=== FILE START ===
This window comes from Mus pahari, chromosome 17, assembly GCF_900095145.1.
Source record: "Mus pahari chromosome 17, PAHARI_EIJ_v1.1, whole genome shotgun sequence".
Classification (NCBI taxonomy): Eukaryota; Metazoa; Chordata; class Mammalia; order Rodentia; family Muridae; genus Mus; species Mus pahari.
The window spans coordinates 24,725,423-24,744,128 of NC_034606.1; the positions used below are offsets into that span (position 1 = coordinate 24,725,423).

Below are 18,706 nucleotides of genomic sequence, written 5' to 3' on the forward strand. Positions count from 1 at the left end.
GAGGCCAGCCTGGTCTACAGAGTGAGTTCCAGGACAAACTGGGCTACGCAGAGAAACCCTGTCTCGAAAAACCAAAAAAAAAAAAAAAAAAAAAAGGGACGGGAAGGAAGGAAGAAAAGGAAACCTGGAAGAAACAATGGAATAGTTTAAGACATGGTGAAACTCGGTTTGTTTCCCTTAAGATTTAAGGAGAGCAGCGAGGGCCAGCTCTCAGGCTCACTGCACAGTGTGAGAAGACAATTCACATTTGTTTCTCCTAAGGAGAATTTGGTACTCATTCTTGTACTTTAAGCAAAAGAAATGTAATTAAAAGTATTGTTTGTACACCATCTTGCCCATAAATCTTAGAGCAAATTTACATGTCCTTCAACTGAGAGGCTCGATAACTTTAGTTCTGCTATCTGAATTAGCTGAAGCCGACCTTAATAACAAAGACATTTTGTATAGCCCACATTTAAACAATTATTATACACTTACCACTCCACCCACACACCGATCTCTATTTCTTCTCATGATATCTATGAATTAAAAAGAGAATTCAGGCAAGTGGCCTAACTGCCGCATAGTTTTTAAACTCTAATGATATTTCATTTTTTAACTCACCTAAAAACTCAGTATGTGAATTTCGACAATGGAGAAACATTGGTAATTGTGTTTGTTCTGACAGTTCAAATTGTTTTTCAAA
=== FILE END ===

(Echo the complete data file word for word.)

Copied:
This window comes from Mus pahari, chromosome 17, assembly GCF_900095145.1.
Source record: "Mus pahari chromosome 17, PAHARI_EIJ_v1.1, whole genome shotgun sequence".
Classification (NCBI taxonomy): Eukaryota; Metazoa; Chordata; class Mammalia; order Rodentia; family Muridae; genus Mus; species Mus pahari.
The window spans coordinates 24,725,423-24,744,128 of NC_034606.1; the positions used below are offsets into that span (position 1 = coordinate 24,725,423).

Below are 18,706 nucleotides of genomic sequence, written 5' to 3' on the forward strand. Positions count from 1 at the left end.
GAGGCCAGCCTGGTCTACAGAGTGAGTTCCAGGACAAACTGGGCTACGCAGAGAAACCCTGTCTCGAAAAACCAAAAAAAAAAAAAAAAAAAAAAGGGACGGGAAGGAAGGAAGAAAAGGAAACCTGGAAGAAACAATGGAATAGTTTAAGACATGGTGAAACTCGGTTTGTTTCCCTTAAGATTTAAGGAGAGCAGCGAGGGCCAGCTCTCAGGCTCACTGCACAGTGTGAGAAGACAATTCACATTTGTTTCTCCTAAGGAGAATTTGGTACTCATTCTTGTACTTTAAGCAAAAGAAATGTAATTAAAAGTATTGTTTGTACACCATCTTGCCCATAAATCTTAGAGCAAATTTACATGTCCTTCAACTGAGAGGCTCGATAACTTTAGTTCTGCTATCTGAATTAGCTGAAGCCGACCTTAATAACAAAGACATTTTGTATAGCCCACATTTAAACAATTATTATACACTTACCACTCCACCCACACACCGATCTCTATTTCTTCTCATGATATCTATGAATTAAAAAGAGAATTCAGGCAAGTGGCCTAACTGCCGCATAGTTTTTAAACTCTAATGATATTTCATTTTTTAACTCACCTAAAAACTCAGTATGTGAATTTCGACAATGGAGAAACATTGGTAATTGTGTTTGTTCTGACAGTTCAAATTGTTTTTCAAA